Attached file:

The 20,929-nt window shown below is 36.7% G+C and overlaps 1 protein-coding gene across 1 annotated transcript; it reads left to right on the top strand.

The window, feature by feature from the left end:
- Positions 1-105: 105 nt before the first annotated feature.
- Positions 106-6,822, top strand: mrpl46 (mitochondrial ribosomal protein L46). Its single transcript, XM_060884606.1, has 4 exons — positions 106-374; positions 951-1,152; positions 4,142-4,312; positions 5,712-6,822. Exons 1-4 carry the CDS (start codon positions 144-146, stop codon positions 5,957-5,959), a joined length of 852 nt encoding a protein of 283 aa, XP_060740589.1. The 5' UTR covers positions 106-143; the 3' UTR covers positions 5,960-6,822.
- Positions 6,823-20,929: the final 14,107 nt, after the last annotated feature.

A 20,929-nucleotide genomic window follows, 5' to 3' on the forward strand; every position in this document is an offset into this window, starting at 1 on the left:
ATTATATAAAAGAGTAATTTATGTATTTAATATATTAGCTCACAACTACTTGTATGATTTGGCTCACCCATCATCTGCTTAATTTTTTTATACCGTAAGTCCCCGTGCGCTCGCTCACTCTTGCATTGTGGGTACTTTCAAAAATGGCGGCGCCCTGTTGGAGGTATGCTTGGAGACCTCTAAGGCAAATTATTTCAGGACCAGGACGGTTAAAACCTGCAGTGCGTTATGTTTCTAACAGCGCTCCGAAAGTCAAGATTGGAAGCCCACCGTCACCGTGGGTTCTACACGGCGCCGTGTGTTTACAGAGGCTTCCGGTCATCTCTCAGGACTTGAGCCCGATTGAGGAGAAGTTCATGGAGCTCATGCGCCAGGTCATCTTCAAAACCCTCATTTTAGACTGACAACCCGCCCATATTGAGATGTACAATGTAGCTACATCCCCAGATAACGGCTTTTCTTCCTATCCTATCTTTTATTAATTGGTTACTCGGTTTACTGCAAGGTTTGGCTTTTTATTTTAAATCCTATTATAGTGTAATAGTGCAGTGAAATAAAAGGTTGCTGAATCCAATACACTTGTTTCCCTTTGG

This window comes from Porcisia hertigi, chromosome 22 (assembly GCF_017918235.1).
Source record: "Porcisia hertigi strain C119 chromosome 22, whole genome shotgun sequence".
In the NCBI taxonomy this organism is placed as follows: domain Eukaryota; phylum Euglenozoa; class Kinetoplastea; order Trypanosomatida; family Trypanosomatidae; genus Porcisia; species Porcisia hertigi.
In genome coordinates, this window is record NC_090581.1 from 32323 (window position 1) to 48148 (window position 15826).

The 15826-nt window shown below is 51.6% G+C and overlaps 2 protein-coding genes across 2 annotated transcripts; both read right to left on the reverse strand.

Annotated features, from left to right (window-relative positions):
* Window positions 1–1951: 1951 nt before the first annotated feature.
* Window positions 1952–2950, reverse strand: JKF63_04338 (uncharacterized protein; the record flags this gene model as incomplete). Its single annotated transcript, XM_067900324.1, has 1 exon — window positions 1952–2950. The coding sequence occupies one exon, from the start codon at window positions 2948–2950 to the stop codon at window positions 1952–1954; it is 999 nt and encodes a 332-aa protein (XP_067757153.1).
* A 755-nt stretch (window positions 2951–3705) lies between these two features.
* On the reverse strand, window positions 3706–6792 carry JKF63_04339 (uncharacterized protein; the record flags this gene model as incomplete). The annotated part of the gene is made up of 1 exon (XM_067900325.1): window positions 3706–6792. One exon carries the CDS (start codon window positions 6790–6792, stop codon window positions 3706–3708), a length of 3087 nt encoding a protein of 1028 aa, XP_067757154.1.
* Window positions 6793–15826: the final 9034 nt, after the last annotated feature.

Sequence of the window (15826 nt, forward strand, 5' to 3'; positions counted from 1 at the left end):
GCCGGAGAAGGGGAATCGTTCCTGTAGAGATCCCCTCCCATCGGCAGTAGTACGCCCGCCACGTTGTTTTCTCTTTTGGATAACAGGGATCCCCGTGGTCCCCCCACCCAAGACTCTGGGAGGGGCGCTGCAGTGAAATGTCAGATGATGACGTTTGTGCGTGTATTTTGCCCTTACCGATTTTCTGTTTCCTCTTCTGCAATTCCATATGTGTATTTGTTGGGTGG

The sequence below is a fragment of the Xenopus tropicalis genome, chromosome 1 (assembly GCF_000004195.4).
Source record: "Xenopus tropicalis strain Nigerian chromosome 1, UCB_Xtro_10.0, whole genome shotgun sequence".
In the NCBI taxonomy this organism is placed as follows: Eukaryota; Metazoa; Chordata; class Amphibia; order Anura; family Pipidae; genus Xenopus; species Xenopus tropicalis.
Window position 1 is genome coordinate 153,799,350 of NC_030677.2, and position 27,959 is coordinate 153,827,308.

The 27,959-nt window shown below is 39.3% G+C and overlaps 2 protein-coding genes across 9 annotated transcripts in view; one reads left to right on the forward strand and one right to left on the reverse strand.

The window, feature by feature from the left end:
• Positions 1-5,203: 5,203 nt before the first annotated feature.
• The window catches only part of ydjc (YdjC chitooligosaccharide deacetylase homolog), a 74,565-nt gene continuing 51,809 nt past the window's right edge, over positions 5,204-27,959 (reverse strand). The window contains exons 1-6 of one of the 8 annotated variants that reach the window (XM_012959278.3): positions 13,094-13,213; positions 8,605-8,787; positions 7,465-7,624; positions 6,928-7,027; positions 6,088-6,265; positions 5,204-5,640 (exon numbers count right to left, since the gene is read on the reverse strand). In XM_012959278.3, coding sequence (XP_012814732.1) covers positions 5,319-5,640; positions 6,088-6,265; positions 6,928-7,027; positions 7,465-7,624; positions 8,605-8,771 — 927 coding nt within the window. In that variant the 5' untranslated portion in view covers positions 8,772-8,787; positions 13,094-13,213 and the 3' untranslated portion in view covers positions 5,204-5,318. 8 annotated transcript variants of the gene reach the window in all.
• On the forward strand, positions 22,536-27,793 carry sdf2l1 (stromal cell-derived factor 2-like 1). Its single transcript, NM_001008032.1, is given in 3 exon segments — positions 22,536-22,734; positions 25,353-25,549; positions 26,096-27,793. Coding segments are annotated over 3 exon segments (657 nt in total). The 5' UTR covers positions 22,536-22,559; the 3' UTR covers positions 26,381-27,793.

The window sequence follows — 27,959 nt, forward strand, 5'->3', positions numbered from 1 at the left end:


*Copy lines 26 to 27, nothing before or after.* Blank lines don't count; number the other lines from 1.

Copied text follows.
The window, feature by feature from the left end:
• Positions 1-5,203: 5,203 nt before the first annotated feature.